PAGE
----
I will not add yet another summary of this book, as there are plenty of reviews already posted that serve this purpose. (My only gripe: the first meeting of the Multinational fleet from the future and the '42 fleet was a bit drawn out.) I shared this book with my father, who served on the USS New Orleans from 1943 until 1946 (she was stuck on China Service clearing mines for a full year after the Nipponese surrender). Keeping in mind some of the comments posted here (that the 1942 contemporaries - or Temps - were a bit two-dimensional), and the fact that the New Orleans is sunk at the beginning of the book, I was curious what he thought. Well, he loved it from start to finish. He thought the concept was great, and the writing was sound. In fact, he was practically giddy reading it!

We discussed the whole aspect of the racism/ignorance of the Temps. He did not deny it was rampant, especially since many sailors did not know better. And what's more, he was certain they would not have been receptive to wartime "sensitivity training"; since fatalism was rampant. Why pay attention to it, when a sudden torpedo or kamikaze could end it all? Besides, there was a war to win. This "lack of sensitivity" carries over to Spruance and Halsey's discussion (in the book) as to whether a POW rescue is a wise use of resources.

My dad's only gripe, the name of the futuristic supercarrier, and the fact it wasn't sunk at the onset. But I think he is willing to forgive!
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Format: Mass Market Paperback
Let's face it - one of the great pleasures in life is reading a good book. No one else around, no children/spouse/co-workers/pets bothering you - just peace, quiet and a good book, something to take you away from life's everyday trials and tribulations. The "alt-history" genre in particular can be very interesting. You know, the kind of books that are about things like, "what would the U.S. be like today if the South had won the Civil War." Pages turned out by the hands of a superior writer can lead to some really creative ideas and interesting reads.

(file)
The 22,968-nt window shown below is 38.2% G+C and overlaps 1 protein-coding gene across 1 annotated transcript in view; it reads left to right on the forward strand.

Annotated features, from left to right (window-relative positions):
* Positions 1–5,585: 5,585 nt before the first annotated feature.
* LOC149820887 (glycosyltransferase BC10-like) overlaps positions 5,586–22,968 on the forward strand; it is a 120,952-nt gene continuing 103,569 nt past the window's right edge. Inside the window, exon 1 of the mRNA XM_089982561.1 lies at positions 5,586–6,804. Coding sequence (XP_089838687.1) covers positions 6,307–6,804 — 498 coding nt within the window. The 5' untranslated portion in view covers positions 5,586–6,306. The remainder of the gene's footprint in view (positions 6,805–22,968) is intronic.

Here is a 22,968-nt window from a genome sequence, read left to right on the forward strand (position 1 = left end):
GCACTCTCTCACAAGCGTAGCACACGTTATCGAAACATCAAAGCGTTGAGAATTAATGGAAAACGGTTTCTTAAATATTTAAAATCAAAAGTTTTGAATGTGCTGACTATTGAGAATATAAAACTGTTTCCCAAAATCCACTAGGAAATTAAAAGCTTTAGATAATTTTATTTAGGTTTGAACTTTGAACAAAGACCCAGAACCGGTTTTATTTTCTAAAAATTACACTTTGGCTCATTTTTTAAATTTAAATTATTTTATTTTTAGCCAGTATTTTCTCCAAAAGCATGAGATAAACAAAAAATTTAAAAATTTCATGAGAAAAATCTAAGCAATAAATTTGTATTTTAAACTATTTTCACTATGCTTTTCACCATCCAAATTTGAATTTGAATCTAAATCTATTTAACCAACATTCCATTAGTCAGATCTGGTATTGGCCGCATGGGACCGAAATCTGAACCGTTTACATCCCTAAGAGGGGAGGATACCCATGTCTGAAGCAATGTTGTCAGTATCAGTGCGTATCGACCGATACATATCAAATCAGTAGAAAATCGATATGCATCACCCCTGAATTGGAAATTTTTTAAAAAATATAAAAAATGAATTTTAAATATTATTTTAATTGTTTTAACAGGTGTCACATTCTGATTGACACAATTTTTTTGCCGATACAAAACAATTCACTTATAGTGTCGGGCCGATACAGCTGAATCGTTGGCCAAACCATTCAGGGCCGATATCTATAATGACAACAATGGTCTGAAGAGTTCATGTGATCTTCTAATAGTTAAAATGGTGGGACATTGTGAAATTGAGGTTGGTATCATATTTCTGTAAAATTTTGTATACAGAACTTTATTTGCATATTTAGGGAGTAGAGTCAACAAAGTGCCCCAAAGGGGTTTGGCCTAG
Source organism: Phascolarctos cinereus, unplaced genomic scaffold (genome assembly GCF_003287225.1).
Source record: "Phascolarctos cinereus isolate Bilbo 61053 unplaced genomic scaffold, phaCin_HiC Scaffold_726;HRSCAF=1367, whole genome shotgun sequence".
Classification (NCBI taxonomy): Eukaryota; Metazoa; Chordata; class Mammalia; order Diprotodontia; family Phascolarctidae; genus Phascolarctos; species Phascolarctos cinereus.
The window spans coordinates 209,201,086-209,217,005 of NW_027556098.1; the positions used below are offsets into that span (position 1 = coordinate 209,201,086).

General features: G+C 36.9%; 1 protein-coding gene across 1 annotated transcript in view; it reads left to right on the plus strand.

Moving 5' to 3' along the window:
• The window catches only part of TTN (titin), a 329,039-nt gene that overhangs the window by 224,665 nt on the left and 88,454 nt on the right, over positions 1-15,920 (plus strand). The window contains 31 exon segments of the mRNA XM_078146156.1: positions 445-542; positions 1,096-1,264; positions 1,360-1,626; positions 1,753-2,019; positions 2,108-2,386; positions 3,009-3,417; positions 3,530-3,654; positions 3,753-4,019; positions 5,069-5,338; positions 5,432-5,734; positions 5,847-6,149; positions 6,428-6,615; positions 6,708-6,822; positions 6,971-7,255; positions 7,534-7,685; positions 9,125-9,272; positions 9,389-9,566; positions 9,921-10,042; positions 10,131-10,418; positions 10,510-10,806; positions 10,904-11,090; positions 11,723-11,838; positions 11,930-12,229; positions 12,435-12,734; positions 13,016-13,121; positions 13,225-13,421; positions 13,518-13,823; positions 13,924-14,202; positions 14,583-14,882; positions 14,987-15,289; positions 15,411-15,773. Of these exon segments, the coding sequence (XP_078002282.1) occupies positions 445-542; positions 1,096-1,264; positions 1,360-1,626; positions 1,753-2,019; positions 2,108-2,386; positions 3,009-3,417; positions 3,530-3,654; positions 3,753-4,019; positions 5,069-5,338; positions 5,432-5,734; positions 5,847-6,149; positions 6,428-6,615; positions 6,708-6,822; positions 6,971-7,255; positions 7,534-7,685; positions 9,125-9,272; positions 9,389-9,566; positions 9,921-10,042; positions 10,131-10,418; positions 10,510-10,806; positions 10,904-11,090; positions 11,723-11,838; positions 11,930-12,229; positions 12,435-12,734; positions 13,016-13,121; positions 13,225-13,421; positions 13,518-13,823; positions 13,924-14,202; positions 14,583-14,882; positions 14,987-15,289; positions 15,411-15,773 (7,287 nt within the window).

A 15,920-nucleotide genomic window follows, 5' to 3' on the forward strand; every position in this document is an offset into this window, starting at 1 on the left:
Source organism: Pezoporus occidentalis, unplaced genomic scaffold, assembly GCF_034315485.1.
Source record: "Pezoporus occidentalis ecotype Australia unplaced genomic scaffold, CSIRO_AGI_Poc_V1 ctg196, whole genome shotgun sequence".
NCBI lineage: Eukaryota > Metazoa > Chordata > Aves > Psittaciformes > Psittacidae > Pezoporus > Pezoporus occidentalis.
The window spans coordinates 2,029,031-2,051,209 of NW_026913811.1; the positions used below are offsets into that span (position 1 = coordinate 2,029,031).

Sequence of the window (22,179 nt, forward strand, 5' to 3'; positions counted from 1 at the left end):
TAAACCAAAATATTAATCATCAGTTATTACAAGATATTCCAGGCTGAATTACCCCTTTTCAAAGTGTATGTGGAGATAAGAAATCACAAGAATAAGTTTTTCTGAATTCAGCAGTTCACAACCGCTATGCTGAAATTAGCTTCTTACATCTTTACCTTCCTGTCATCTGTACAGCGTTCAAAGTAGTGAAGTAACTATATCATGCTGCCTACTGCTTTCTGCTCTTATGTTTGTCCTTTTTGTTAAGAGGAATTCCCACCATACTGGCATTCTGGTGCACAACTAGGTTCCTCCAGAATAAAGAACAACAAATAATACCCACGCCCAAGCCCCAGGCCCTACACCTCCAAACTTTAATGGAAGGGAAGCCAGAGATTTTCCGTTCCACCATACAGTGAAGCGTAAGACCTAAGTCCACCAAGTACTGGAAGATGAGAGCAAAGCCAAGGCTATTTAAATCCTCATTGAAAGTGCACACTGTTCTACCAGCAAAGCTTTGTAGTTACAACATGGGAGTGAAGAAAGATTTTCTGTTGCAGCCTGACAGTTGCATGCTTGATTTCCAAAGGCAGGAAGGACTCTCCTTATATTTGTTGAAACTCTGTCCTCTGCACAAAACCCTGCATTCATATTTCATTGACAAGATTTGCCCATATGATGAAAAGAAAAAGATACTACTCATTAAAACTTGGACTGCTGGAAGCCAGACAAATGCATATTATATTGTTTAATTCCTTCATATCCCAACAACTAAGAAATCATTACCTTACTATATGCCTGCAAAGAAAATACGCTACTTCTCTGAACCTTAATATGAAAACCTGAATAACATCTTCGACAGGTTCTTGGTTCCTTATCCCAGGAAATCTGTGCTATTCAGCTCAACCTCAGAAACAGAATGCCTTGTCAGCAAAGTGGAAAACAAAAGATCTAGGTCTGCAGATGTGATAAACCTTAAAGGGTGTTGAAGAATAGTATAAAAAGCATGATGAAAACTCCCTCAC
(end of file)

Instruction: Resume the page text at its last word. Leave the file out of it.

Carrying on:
Then there are books like "Weapons of Choice", by John Birmingham, which are so dreadful that they bring the real world mercifully crashing back around us. What's worse, I will reveal to you at the end of this review that the main idea of the book isn't even original!

Our heroes are a multi-national naval force from the year 2021. Thrown together are mostly Americans, some Brits, some Japanese, some Indonesians, and some Australian ships, all (predictably) under a U.S. commander. Through a scientific experiment (predictably) gone terribly wrong, most of the fleet gets sent back in time to June 2, 1942, two days before the Japanese were about to attack Midway Island, a battle which in real life was a decisive U.S. victory and pretty much turned the tide of the War in the Pacific gainst the Japanese. Because we all know that time travel backwards makes one physically ill (unless one is a Terminator), all of the future force characters (predictably) find themselves in various states of incapacitation upon arrival in 1942 and, thus unable to man their respective stations or defend themselves.

This is important because the future force people materialize in the middle of U.S.
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Format: Mass Market Paperback Verified Purchase
Weapons of Choice (Axis of Time-Book 1)
by John Birmingham

Time travel books rank very high in my list of favorite genres and this one combines the inherent time travel fascination with a strong military thriller gloss. Good stuff folks, very good. Birmingham provides a lot of plot-many different events- with an ensemble cast of players that he draws well, vividly and with a genuine sense of humanity. We like that, it makes the action mean something if we have characters that seem real to us-and characters who seem to be likeable or at least understandable.
In the not so distant future, a flotilla of allied warships assemble in the port of Dili on the island of Timor, prior to an assault upon the newly established Caliphate in Islamic majority Indonesia. Among them as a matter of happenstance rather than design we find a huge scientific vessel engaged in research at the very frontier of scientific possibility, research that goes terribly wrong.
The mixed nationality force suddenly finds itself transferred catastrophically into the past, into the midst of WWII and into the middle of an American navy fleet-in wartime. Many die before things can be sorted out.
The shooting and bleeding most will find very exciting (in good military fiction mode) but the social interaction between the mid-20th century folks and the mid 21st century folks holds the most interest. We have naval officers from several nations and even a few imbedded news writers. We meet such historical figures as FDR and Albert Einstein. Admiral Yamamoto has a prominent place to play and we even encounter Adolph Hitler. The smoothly portrayed interaction among these players and our characters give the book its main interest.